Outcome: On December 21, 2007, Superior Court Judge Terence Flynn granted EFF's motion to quash the Township's September 26th subpoena seeking the identity of datruthsquad and denied a motion by the township to authorize future subpoenas, finding that the subpoena amounted to "an unjust infringement on the blogger's First Amendment rights" and that the blogger "has a right not to be drawn into the litigation." Judge Flynn denied the motion for a protective order, finding that it was unnecessary at this time.

    I hope you'll take the time to apologize to your readers, Jerome, for claiming that the EFF doesn't deal with the issues we're talking about here -- namely anonymous bloggers involved in alleged "partisan political attacks".  I'm sure you'll agree that now that you realize that your claim was false and that an apology is warranted.

  • I really don't know what you meant by "my point looking at the actual outcome of the matter in more practical terms than just screaming about the constitution".  

    If you want to talk about the "actual outcome of the matter", the practical outcome is that a woman who desired to remain anonymous now stands with her identity revealed.  She is now under assault from dozens of freepers who are threatening her, her family and her business after posting her telephone numbers and address on the internet.

    The legal outcome will have to be determined.  A government official used the power and resources of his office to retaliate against an anonymous blogger who was critical of him in violation of the woman's right to speak anonymously without fear of government retribution.  

    I wonder if you know, Jerome, what the remedy is when a government actor violates someone's constitutional rights (e.g., a person's rights under the First Amendment)?  Are you aware that people have access to these things called "courts" in order to file things called "lawsuits" based on something called a "violation of a constitutional right" and seeking redress in the form of "damages" or an "injunction"?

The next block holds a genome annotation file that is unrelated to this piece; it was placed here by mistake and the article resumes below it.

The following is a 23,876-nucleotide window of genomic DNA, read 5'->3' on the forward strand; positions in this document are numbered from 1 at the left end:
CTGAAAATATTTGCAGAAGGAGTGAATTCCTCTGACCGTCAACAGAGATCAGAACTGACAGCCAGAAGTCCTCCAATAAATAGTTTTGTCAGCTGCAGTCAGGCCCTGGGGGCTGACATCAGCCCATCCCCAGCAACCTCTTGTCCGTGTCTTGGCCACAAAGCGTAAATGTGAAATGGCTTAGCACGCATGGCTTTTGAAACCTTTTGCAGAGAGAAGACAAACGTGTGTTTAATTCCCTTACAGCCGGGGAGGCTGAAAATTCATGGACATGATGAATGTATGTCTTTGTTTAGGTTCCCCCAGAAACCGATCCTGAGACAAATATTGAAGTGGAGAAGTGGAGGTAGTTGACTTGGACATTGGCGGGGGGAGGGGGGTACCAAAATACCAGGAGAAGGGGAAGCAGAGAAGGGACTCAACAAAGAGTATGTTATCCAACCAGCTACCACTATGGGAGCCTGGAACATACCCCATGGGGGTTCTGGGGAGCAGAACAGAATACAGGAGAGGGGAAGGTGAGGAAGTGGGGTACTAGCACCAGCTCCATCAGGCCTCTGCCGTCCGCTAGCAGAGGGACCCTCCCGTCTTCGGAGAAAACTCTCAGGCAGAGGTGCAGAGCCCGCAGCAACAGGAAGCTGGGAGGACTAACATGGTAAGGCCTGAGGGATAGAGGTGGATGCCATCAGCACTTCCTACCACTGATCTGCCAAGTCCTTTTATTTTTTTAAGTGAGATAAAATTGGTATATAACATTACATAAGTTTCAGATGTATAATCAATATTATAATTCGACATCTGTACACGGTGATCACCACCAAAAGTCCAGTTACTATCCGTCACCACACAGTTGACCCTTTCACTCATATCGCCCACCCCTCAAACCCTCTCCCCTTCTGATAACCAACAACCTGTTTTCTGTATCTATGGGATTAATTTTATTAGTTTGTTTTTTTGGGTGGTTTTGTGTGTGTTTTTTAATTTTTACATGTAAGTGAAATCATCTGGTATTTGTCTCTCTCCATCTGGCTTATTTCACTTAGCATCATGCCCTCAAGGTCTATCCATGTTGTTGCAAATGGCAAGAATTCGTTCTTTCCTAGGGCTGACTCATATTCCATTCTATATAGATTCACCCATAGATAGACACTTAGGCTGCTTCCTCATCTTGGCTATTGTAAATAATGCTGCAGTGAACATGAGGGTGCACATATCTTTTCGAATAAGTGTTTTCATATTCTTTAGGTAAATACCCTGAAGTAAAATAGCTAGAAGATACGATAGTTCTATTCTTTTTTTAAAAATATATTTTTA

The legal outcome will depend on a lot of things.  Maybe the blogger will sue Mr. Doogan for violating her rights (see above re: "courts" and "lawsuits").  Maybe the Alaska legislature's ethics committee will punish or censure him.  The eventual legal "outcome" is not as important as a discussion of whether the anonymous blogger's constitutional rights were violated (which I have exhaustively detailed above).

  • Thanks Louis.  I'll take your point to heart so long as Jerome takes the time to inform himself with the facts.

  • P.S.  To your question, you appear to need some definitions in order to evaluate some of the words I used (or implied) above:

    "Reprisal - a retaliatory action against an enemy" -- obviously applies here as AKM wrote critical pieces about Doogan, who then - as a a retaliatory action - outed her against her wishes.

    "Retribution - The act of taking revenge (harming someone in retaliation for something harmful that they have done)." -- see previous.

    "Punishment - the practice of imposing something unpleasant or aversive on a person or animal, usually in response to disobedient or morally wrong behavior." -- see previous.

    Sorry, I assumed you knew what those words meant.